Things Not on a List
posted: Friday, February 17, 2017
Almost every company that relies on customer service has customer service standards written down somewhere. For some companies it will be posted on the bulletin board in the back room, others will have them outlined in the employee handbook and others will have them listed all over the place.
Those standards are important and every salesperson/employee who works for that company should adhere to them. They are a key component in delivering quality customer service. However, it is the things that are not on those lists that often take good customer service to great.
A common customer standard is to always use the customer’s name when possible, but it is the salesperson who takes it to another level that will excel. For example, in addition to using the customer’s name, maybe the salesperson knows the name of their kids, what their hobbies are or where they went on a recent vacation. Those types of things allow a salesperson to better relate to a customer and is a great step in building a long-term selling relationship.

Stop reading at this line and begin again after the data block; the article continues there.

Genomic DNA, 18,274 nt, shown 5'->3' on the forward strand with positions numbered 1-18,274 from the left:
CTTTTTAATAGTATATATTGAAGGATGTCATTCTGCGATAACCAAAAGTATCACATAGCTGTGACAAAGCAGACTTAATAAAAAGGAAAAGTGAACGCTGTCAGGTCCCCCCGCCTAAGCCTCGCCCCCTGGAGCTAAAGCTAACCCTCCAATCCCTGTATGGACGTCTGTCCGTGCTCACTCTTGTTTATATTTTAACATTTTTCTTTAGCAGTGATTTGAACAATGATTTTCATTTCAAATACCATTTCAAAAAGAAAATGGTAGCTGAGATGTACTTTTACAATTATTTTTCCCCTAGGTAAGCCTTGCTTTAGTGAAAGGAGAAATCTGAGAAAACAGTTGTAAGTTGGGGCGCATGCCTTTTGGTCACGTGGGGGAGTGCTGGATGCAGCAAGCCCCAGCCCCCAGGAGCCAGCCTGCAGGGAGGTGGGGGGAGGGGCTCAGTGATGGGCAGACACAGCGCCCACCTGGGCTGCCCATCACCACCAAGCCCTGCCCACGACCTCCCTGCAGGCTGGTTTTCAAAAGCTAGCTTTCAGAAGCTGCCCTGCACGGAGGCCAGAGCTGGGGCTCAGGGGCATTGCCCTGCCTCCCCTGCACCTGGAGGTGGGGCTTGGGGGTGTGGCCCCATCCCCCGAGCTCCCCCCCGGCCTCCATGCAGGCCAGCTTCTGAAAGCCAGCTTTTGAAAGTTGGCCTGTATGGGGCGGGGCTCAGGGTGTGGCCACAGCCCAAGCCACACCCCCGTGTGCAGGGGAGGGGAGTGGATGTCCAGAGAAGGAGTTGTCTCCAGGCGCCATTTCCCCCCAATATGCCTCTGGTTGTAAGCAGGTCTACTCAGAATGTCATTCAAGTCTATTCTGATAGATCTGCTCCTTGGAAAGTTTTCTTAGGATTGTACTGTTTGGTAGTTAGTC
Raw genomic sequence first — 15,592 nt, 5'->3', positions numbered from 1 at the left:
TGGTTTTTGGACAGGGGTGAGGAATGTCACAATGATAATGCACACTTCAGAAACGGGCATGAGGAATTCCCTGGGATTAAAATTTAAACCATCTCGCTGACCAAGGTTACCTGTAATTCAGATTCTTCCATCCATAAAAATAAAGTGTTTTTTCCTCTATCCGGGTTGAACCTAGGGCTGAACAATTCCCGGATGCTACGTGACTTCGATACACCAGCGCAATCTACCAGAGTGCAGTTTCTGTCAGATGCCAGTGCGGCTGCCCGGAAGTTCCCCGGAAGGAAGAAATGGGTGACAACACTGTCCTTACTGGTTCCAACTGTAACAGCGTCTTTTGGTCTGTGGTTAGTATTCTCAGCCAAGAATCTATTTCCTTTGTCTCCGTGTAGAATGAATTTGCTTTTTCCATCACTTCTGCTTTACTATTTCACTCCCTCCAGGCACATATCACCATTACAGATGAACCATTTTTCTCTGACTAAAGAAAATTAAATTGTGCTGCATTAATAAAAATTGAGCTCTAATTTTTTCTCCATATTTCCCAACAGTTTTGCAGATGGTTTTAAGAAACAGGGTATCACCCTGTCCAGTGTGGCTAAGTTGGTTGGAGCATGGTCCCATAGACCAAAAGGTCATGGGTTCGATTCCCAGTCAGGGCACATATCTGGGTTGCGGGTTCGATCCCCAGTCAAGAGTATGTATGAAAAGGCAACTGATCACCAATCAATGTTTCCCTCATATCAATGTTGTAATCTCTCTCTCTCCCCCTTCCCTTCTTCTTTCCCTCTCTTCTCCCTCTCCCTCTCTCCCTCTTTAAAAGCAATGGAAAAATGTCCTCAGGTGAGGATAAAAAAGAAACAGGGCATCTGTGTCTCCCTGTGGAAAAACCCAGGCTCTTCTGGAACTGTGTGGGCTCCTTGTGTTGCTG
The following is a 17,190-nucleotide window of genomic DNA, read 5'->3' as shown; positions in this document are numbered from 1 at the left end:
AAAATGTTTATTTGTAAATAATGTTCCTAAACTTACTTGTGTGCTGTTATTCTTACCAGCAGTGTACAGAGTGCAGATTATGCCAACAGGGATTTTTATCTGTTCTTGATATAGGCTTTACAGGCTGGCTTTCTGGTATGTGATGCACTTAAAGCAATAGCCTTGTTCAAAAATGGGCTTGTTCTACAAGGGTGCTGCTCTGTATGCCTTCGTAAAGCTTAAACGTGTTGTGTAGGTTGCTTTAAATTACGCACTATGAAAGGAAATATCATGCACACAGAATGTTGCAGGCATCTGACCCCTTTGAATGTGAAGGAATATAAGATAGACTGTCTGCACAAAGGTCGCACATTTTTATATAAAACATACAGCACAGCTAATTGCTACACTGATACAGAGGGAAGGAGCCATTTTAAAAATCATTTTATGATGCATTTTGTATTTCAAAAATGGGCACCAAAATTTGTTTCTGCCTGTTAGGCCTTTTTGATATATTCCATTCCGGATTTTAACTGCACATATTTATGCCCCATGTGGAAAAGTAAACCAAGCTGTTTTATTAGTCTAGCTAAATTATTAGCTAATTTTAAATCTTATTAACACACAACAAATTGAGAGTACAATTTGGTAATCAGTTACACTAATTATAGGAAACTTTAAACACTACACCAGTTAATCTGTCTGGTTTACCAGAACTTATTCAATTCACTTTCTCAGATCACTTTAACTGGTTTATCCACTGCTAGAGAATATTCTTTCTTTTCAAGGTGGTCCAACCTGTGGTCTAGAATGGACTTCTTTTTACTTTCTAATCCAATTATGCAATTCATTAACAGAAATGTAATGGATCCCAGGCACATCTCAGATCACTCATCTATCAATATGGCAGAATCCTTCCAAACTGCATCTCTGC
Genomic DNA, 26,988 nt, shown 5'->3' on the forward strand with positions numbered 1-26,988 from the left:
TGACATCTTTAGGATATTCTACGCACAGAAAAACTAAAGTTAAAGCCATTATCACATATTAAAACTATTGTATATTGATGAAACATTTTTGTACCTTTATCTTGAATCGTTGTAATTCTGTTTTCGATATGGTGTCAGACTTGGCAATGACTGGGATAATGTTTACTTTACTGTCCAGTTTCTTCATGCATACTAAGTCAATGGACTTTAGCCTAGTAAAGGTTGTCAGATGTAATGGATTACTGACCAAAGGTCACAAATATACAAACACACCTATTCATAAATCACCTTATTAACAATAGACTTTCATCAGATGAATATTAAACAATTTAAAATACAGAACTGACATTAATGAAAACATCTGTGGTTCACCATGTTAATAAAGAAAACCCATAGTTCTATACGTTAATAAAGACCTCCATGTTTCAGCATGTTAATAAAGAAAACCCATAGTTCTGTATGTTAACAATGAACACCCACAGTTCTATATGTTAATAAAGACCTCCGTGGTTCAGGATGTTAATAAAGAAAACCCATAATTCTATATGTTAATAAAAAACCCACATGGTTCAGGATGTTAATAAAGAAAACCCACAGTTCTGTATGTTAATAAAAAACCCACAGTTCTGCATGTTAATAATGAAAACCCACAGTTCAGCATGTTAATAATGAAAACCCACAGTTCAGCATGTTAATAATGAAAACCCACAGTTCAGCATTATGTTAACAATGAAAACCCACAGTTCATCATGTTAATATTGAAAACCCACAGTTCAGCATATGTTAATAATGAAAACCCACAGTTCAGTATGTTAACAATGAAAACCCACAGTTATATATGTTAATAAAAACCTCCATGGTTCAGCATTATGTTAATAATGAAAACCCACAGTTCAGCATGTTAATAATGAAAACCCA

Another typical standard may be something like “follow the sale all the way through to the end”. This standard may mean to make sure the customer gets checked out ok and does not have any problems or questions. In my mind, however, it means offering assistance in getting their products to the car but more importantly it means following up after the sale. Take the time to make follow-up calls, send thank you notes and more. It is the extra steps that will bring that customer back to you.
Some customer service standards are as simple as smiling. Even that can be taken to another level. A smile is an act but it is the attitude that the customer is going to notice. If a salesperson has a smile on their face but is just going through the motions and not really interacting with the customer, then is that standard really working? On the other hand, if the salesperson is smiling and brings energy to the process then the customer is probably going to be more engaged in the process.
Customer service standards are a great starting point but that’s all they are. If you take the starting points, make them your own and use them to best serve your customers then you have achieved exceptional customer service.
FINAO - Brad Huisken